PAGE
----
Community Contributor | Jul 3, 2018 | 0
Weather 06 March2015
At the beginning of the week, the synoptic map showed the South Atlantic high pressure cell more or less in its customary location west of the continent with its core some 1500 km out to sea in line with Saldanha Bay in South Africa. The preceding high pressure cell has just started moving over eastern South Africa also bringing its customary strong airflow from south to north in the Mozambican Channel. The anomalous synoptic feature was the presence of a very strong vortex about 600 km south of Cape Agulhas. It is not unusual to find well-developed vortices between two high pressure cells but then they are normally much farther south. Typically, the South Atlantic high will have a much stronger influence on the surface in Namibia but the strong vortex east of the high (and so far north) bleeds away the strength of the outer perimeter of the high pressure cell. The second effect originating from the vortex is the formation of a rather prominent trough across Namibia from Iona in Angola in the north-west to the eastern corner of the Karas Region.
This trough is a very wide, very substantial conveyor of moisture from north to south and it was witnessed every day of this week as it brought considerable cloudiness from the Kunene Region through the central axis of Namibia into the Karas Region and beyond into the Northern Cape Province. Conditions were ideal for more substantial rainfall, but as has become the hallmark of this season, the two high pressure cells either side of the trough, proved to be the limiting factor. The South Atlantic high pressure cell is a formidable weather element. It is cold and dense and slowly rotates anti-clockwise. It also migrates from west to east influencing our weather accordingly as it makes landfall on the southern Namib coastline. As it encounters the continent (land) solar radiation heats it up and its barometric pressure decreases but it still remains a dominant factor. Then it slips around Cape Agulhas and moves towards the Mozambican Channel. In Namibia, its effect is felt mostly on the surface, manifesting its presence by the cool nights we experienced this week, and have been experiencing for the past month and a half. This is out of kilter showing the high pressure effect reaches much farther north than usual. Over Namibia, it control conditions on the surface over the south-western half. Meanwhile, the high pressure cell south of Madagascar advects a strong airflow from south to north which curls around, forming a large wheel that covers northern Mozambique, Zambia and southern Angola. From there, it enters Namibian airspace but now at a much higher altitude. It is witnessed by clear conditions over eastern Africa. This dynamic stage is what we saw this whole week. Moisture comes in from the north in the middle layers between 15,000 and 30,000 feet. As it crosses Namibia, it encounters the outer fringe of the South Atlantic high which hugs the surface. This pushes up the cloud base to around 12,000 feet, thereby limiting convection, and consequently precipitation. Meanwhile, over eastern Africa, high pressure controls the upper levels and we see the effect as clouds that lack structure. Cumulonimbus formation is weak and the cloud tops fail to reach 45,000 feet. It is the all-too-familiar picture of the entire season, and it was vividly on display again this week.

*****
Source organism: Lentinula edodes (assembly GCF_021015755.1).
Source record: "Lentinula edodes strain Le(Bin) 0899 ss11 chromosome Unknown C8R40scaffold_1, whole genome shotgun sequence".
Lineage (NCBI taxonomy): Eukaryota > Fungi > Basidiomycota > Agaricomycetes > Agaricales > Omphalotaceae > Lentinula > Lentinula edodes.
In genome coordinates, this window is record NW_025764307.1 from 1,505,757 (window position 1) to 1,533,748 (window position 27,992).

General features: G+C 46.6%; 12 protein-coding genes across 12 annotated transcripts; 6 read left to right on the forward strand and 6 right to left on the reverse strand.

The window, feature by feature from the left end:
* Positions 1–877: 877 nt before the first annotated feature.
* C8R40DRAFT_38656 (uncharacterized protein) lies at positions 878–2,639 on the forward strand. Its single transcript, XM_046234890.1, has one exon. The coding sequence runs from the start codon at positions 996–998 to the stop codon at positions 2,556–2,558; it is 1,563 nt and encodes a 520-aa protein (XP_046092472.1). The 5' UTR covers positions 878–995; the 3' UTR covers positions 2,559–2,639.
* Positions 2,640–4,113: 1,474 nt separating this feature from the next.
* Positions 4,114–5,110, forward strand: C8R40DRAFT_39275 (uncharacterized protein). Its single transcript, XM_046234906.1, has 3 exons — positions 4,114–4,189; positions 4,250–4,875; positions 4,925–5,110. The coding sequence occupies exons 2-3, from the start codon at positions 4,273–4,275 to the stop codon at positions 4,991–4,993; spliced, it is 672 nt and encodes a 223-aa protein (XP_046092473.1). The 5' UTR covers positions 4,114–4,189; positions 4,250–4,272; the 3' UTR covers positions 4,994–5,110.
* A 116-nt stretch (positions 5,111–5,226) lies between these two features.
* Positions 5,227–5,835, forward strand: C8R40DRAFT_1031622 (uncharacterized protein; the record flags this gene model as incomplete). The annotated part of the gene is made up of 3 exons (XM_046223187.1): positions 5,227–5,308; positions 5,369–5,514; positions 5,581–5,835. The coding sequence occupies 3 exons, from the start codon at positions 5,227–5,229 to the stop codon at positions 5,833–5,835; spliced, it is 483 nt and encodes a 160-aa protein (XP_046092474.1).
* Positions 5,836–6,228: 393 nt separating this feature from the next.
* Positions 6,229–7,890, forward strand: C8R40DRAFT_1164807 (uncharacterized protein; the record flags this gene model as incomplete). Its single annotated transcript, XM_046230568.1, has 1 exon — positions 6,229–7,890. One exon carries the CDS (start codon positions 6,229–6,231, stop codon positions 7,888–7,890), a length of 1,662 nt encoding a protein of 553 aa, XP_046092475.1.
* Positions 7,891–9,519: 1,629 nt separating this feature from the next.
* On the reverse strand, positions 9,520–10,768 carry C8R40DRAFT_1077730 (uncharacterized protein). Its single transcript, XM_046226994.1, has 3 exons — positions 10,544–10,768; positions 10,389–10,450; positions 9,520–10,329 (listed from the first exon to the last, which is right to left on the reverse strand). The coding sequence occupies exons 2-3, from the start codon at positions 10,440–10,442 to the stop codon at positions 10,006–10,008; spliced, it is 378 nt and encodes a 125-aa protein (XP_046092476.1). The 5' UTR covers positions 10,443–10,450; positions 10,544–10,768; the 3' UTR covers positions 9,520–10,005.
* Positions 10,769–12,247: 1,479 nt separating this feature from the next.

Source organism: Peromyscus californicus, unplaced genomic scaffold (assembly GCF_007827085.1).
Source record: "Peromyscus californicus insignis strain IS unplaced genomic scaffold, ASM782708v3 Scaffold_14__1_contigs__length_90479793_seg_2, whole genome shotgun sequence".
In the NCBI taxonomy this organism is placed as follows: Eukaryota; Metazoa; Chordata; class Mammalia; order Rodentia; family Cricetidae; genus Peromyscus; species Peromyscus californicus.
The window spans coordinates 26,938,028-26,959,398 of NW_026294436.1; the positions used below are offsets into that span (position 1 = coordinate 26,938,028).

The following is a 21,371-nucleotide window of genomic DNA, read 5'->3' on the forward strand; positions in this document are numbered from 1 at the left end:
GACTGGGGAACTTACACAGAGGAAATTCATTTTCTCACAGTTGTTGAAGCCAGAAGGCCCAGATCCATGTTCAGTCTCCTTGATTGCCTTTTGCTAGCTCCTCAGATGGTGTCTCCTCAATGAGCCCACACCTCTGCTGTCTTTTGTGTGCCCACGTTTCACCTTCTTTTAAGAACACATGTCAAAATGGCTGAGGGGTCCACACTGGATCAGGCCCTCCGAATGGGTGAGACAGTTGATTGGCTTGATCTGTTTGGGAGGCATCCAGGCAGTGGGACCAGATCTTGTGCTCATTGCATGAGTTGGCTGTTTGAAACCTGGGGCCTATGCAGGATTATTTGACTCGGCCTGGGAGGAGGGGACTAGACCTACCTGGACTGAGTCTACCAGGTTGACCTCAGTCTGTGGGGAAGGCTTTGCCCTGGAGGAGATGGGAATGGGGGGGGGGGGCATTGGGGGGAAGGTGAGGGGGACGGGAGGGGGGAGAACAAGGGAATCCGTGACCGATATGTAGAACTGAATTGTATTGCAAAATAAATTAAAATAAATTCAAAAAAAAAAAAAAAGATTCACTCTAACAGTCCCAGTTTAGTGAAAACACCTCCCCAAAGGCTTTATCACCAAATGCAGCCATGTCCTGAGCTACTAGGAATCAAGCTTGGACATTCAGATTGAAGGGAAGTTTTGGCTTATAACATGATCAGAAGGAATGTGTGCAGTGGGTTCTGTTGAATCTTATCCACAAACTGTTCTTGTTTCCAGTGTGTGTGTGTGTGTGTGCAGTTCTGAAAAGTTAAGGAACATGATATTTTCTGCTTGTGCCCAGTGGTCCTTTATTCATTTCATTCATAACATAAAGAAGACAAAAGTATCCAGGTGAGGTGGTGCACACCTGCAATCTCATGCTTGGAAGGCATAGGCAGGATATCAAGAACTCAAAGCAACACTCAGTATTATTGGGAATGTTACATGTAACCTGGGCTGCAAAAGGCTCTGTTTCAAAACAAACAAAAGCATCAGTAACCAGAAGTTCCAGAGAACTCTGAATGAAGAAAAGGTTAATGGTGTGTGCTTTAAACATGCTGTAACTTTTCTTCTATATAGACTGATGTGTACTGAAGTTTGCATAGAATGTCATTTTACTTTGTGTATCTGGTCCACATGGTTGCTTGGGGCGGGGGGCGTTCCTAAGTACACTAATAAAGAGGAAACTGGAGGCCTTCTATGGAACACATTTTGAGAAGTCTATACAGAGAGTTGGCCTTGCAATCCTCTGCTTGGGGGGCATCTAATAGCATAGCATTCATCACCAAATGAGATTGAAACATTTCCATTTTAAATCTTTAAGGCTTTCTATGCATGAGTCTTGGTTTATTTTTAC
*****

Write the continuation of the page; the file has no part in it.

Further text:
The trough remains extant during Friday but it gradually weakens during the weekend over the central plateau. However, since its airflow is from north-west to south-east, moisture accumulates over the eastern parts of the Hardap and Karas Region (Kalahari) where rainfall of medium intensity is a strong probability. Vestiges of the trough also remain at its point of origin in the Kunene Region so some light rain is possible over the Kaokoveld. The central plateau clears somewhat with only scattered cloud building up late afternoons as moisture still enters Namibian airspace in the middle levels. Except for the western sections of both the Hardap and Karas Regions, and the southern Namib, the lingering presence of the trough over most of the country will lead to scattered cloud over a very widespread area. This will produce intermittent showers where positive conditions develop but rainfall will be limited to less than 15mm in any particular locality, be it the north, the central plateau or the southern regions. These conditions persist throughout the weekend and into Monday and Tuesday next week. The excessively high temperatures in the Hardap Region (South) and in the Oshikoto Region (North) seem unlikely to occur again for the time being.